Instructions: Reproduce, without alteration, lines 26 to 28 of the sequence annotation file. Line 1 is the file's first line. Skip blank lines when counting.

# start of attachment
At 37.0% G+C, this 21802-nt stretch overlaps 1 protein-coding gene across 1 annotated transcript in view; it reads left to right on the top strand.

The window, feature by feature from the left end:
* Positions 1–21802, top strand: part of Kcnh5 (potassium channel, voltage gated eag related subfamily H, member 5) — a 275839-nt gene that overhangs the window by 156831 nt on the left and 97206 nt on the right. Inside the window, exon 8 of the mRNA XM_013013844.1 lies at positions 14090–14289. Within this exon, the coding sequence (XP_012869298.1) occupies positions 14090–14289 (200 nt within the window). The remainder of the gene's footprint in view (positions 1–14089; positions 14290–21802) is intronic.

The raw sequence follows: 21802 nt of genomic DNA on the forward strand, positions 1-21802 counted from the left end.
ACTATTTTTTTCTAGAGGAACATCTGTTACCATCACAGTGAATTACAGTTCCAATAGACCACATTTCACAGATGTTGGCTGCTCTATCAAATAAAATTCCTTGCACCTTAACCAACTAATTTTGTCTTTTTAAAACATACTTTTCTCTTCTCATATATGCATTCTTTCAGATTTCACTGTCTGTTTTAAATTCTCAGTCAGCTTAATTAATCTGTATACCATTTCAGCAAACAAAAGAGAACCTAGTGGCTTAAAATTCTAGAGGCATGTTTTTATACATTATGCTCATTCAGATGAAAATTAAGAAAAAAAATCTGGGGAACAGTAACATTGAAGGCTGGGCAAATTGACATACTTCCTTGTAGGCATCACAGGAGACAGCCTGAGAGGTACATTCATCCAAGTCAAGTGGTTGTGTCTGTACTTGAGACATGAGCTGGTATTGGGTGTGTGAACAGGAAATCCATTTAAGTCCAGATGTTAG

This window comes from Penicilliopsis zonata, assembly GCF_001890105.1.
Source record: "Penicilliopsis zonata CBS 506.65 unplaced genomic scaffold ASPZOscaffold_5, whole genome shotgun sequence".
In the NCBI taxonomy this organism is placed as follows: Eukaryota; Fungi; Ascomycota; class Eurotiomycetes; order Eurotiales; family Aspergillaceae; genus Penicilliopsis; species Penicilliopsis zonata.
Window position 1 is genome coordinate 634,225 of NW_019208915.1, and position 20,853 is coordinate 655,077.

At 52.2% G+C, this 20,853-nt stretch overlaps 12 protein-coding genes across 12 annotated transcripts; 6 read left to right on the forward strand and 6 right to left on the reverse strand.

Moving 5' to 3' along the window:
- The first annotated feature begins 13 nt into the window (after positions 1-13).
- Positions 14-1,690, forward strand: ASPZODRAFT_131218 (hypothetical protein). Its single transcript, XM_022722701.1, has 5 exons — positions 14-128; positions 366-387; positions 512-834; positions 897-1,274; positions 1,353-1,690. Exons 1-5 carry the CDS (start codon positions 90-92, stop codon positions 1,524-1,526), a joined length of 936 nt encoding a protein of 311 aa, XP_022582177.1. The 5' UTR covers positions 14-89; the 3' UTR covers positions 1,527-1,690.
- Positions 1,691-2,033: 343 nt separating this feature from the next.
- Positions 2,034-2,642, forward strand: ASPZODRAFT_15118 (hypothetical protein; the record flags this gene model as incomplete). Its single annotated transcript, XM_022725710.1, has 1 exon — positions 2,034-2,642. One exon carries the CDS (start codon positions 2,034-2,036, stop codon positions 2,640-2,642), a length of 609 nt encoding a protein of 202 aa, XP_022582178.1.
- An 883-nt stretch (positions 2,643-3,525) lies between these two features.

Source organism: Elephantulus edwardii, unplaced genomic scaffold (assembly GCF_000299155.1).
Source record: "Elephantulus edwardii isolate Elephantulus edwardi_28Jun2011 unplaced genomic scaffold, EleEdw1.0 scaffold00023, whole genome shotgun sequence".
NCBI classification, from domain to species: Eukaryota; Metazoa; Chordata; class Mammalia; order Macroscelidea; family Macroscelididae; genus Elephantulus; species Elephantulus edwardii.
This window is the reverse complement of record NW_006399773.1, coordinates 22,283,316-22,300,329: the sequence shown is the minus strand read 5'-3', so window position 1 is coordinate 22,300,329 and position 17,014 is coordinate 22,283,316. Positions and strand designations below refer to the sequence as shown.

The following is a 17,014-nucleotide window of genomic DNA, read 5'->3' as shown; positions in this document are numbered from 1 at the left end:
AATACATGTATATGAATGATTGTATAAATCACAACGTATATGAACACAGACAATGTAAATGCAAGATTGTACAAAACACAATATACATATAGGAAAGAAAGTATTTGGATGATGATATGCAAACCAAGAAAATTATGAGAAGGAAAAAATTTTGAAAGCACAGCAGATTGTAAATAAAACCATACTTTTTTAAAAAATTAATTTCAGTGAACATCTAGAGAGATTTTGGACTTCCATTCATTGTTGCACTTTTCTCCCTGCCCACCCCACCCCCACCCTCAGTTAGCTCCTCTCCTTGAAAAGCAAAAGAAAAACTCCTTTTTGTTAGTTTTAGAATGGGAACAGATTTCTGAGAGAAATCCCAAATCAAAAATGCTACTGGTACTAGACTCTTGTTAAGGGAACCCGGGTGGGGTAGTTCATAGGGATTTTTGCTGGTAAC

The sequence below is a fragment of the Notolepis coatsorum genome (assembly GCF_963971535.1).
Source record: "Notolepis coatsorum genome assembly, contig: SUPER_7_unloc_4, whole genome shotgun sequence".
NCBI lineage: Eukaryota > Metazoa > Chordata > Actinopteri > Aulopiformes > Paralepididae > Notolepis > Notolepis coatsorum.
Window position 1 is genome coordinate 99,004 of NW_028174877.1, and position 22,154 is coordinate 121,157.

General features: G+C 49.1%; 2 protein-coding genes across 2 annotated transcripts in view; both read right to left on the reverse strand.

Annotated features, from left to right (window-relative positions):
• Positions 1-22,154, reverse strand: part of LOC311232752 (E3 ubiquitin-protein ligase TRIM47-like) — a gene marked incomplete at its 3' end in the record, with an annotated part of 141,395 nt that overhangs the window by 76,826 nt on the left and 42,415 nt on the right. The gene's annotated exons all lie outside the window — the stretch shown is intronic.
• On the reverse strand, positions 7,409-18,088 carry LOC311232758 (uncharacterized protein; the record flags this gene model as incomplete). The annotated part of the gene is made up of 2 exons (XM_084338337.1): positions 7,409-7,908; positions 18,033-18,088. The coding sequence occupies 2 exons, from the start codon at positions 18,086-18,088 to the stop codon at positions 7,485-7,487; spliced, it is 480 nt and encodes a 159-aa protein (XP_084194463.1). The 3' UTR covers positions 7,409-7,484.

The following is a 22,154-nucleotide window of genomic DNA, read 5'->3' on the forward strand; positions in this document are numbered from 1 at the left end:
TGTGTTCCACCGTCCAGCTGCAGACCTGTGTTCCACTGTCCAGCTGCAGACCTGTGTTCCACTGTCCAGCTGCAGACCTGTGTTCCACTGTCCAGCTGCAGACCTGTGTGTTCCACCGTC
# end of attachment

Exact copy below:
Window position 1 is genome coordinate 99,004 of NW_028174877.1, and position 22,154 is coordinate 121,157.

General features: G+C 49.1%; 2 protein-coding genes across 2 annotated transcripts in view; both read right to left on the reverse strand.

Annotated features, from left to right (window-relative positions):